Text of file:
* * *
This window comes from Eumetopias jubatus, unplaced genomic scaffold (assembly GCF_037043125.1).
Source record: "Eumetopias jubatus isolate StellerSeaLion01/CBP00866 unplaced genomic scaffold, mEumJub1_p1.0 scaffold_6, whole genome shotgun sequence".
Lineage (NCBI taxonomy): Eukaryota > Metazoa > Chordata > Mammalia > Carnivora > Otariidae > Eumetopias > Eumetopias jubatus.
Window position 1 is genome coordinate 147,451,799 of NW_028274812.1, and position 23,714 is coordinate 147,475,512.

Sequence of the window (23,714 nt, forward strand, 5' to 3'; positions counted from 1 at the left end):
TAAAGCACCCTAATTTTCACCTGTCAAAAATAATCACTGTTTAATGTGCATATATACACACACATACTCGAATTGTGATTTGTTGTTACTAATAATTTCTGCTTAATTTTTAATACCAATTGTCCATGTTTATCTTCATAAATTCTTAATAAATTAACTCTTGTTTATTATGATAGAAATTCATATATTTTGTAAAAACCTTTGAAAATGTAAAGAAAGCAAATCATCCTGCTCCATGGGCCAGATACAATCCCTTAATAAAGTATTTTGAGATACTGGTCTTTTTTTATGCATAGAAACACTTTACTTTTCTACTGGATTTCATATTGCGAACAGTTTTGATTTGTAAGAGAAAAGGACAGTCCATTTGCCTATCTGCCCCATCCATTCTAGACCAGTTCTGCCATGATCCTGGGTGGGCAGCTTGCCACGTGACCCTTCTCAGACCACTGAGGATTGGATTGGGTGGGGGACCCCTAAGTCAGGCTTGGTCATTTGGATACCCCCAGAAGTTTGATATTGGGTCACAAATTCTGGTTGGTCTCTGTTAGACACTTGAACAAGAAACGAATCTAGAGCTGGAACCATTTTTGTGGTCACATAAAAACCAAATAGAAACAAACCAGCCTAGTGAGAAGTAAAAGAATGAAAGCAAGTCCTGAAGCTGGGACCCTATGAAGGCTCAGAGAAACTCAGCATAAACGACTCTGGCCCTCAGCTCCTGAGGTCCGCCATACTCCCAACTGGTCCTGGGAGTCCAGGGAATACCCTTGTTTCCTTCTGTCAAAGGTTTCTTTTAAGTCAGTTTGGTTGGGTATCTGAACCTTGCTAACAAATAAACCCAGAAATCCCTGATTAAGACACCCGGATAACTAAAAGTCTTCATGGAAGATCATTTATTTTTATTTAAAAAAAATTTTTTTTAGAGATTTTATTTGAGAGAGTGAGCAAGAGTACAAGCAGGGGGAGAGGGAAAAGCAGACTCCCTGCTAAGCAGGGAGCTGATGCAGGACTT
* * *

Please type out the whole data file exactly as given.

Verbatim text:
This window comes from Eumetopias jubatus, unplaced genomic scaffold (assembly GCF_037043125.1).
Source record: "Eumetopias jubatus isolate StellerSeaLion01/CBP00866 unplaced genomic scaffold, mEumJub1_p1.0 scaffold_6, whole genome shotgun sequence".
Lineage (NCBI taxonomy): Eukaryota > Metazoa > Chordata > Mammalia > Carnivora > Otariidae > Eumetopias > Eumetopias jubatus.
Window position 1 is genome coordinate 147,451,799 of NW_028274812.1, and position 23,714 is coordinate 147,475,512.

Sequence of the window (23,714 nt, forward strand, 5' to 3'; positions counted from 1 at the left end):
TAAAGCACCCTAATTTTCACCTGTCAAAAATAATCACTGTTTAATGTGCATATATACACACACATACTCGAATTGTGATTTGTTGTTACTAATAATTTCTGCTTAATTTTTAATACCAATTGTCCATGTTTATCTTCATAAATTCTTAATAAATTAACTCTTGTTTATTATGATAGAAATTCATATATTTTGTAAAAACCTTTGAAAATGTAAAGAAAGCAAATCATCCTGCTCCATGGGCCAGATACAATCCCTTAATAAAGTATTTTGAGATACTGGTCTTTTTTTATGCATAGAAACACTTTACTTTTCTACTGGATTTCATATTGCGAACAGTTTTGATTTGTAAGAGAAAAGGACAGTCCATTTGCCTATCTGCCCCATCCATTCTAGACCAGTTCTGCCATGATCCTGGGTGGGCAGCTTGCCACGTGACCCTTCTCAGACCACTGAGGATTGGATTGGGTGGGGGACCCCTAAGTCAGGCTTGGTCATTTGGATACCCCCAGAAGTTTGATATTGGGTCACAAATTCTGGTTGGTCTCTGTTAGACACTTGAACAAGAAACGAATCTAGAGCTGGAACCATTTTTGTGGTCACATAAAAACCAAATAGAAACAAACCAGCCTAGTGAGAAGTAAAAGAATGAAAGCAAGTCCTGAAGCTGGGACCCTATGAAGGCTCAGAGAAACTCAGCATAAACGACTCTGGCCCTCAGCTCCTGAGGTCCGCCATACTCCCAACTGGTCCTGGGAGTCCAGGGAATACCCTTGTTTCCTTCTGTCAAAGGTTTCTTTTAAGTCAGTTTGGTTGGGTATCTGAACCTTGCTAACAAATAAACCCAGAAATCCCTGATTAAGACACCCGGATAACTAAAAGTCTTCATGGAAGATCATTTATTTTTATTTAAAAAAAATTTTTTTTAGAGATTTTATTTGAGAGAGTGAGCAAGAGTACAAGCAGGGGGAGAGGGAAAAGCAGACTCCCTGCTAAGCAGGGAGCTGATGCAGGACTT